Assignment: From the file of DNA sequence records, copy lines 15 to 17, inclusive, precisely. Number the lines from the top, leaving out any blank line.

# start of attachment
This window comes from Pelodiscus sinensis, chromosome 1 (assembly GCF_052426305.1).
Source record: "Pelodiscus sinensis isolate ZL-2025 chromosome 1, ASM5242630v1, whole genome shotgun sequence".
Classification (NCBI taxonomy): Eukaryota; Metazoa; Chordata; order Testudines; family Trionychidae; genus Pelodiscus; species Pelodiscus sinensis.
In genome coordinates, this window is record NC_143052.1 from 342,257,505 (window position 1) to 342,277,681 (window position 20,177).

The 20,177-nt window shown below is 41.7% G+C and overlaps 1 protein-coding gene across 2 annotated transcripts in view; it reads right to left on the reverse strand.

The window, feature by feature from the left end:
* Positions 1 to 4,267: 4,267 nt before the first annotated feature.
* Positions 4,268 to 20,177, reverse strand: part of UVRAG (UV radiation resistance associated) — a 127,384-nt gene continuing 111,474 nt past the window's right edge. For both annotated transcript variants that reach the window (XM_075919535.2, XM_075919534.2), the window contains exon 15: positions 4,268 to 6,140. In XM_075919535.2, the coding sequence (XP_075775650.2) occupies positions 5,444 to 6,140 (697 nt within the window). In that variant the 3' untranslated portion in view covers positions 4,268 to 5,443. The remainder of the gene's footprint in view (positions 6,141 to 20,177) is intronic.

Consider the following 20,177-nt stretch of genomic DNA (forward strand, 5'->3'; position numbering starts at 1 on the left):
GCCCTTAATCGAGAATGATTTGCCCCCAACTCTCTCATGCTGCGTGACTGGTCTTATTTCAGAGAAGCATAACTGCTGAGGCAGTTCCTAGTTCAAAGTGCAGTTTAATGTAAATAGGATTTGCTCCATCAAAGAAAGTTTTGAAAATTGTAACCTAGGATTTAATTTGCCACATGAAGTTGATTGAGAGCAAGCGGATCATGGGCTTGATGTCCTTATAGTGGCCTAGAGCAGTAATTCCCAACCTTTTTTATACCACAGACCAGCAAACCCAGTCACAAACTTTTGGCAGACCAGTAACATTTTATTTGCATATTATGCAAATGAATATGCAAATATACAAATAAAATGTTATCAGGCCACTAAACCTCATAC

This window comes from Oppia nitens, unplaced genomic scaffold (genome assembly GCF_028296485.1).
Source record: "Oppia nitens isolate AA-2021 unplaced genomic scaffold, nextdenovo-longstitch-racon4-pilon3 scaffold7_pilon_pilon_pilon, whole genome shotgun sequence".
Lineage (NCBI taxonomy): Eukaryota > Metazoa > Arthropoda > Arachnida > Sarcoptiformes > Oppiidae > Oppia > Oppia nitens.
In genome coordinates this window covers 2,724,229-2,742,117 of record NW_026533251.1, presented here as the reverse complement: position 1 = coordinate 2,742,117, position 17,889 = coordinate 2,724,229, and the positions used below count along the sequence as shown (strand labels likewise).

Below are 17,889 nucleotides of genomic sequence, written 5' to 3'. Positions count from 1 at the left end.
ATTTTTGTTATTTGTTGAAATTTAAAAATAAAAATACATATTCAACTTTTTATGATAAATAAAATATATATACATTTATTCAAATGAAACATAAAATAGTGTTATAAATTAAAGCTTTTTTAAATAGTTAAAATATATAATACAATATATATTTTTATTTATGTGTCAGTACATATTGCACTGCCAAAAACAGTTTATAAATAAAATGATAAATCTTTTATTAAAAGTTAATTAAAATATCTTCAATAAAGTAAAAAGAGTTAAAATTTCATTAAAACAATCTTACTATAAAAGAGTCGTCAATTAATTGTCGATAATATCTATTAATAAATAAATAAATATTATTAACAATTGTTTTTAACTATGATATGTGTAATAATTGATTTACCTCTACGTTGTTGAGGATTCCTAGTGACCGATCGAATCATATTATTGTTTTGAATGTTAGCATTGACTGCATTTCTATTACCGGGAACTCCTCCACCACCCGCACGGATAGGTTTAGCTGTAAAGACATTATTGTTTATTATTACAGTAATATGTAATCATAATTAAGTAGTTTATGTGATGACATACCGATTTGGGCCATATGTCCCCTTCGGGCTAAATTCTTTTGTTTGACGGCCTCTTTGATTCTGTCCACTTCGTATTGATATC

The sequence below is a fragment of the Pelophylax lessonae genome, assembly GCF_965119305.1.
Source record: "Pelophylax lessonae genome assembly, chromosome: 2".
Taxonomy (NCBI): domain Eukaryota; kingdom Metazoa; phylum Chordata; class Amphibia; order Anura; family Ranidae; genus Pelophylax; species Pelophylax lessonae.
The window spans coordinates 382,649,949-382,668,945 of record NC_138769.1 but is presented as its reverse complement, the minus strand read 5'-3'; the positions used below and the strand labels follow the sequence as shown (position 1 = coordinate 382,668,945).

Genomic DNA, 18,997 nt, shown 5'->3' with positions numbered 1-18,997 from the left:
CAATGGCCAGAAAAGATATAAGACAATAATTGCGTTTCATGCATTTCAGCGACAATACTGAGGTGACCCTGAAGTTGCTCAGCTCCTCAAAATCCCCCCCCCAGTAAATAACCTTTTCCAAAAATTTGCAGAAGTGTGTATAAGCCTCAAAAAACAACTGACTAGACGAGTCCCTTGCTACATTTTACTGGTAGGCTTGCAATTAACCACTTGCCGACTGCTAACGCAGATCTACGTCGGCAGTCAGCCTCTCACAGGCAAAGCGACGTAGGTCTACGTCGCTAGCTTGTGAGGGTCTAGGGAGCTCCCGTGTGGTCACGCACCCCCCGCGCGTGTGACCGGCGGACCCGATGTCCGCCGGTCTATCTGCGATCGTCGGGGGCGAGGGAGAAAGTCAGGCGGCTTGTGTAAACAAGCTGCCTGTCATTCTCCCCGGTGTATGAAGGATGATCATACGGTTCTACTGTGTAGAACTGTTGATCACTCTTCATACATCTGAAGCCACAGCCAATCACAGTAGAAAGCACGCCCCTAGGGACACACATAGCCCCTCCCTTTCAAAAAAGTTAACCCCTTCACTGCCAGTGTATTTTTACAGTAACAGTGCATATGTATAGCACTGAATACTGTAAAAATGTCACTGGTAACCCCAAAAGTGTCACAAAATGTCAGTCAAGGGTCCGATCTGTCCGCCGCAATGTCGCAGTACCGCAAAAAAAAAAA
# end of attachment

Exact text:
Below are 17,889 nucleotides of genomic sequence, written 5' to 3'. Positions count from 1 at the left end.
ATTTTTGTTATTTGTTGAAATTTAAAAATAAAAATACATATTCAACTTTTTATGATAAATAAAATATATATACATTTATTCAAATGAAACATAAAATAGTGTTATAAATTAAAGCTTTTTTAAATAGTTAAAATATATAATACAATATATATTTTTATTTATGTGTCAGTACATATTGCACTGCCAAAAACAGTTTATAAATAAAATGATAAATCTTTTATTAAAAGTTAATTAAAATATCTTCAATAAAGTAAAAAGAGTTAAAATTTCATTAAAACAATCTTACTATAAAAGAGTCGTCAATTAATTGTCGATAATATCTATTAATAAATAAATAAATATTATTAACAATTGTTTTTAACTATGATATGTGTAATAATTGATTTACCTCTACGTTGTTGAGGATTCCTAGTGACCGATCGAATCATATTATTGTTTTGAATGTTAGCATTGACTGCATTTCTATTACCGGGAACTCCTCCACCACCCGCACGGATAGGTTTAGCTGTAAAGACATTATTGTTTATTATTACAGTAATATGTAATCATAATTAAGTAGTTTATGTGATGACATACCGATTTGGGCCATATGTCCCCTTCGGGCTAAATTCTTTTGTTTGACGGCCTCTTTGATTCTGTCCACTTCGTATTGATATC

The sequence below is a fragment of the Pelophylax lessonae genome, assembly GCF_965119305.1.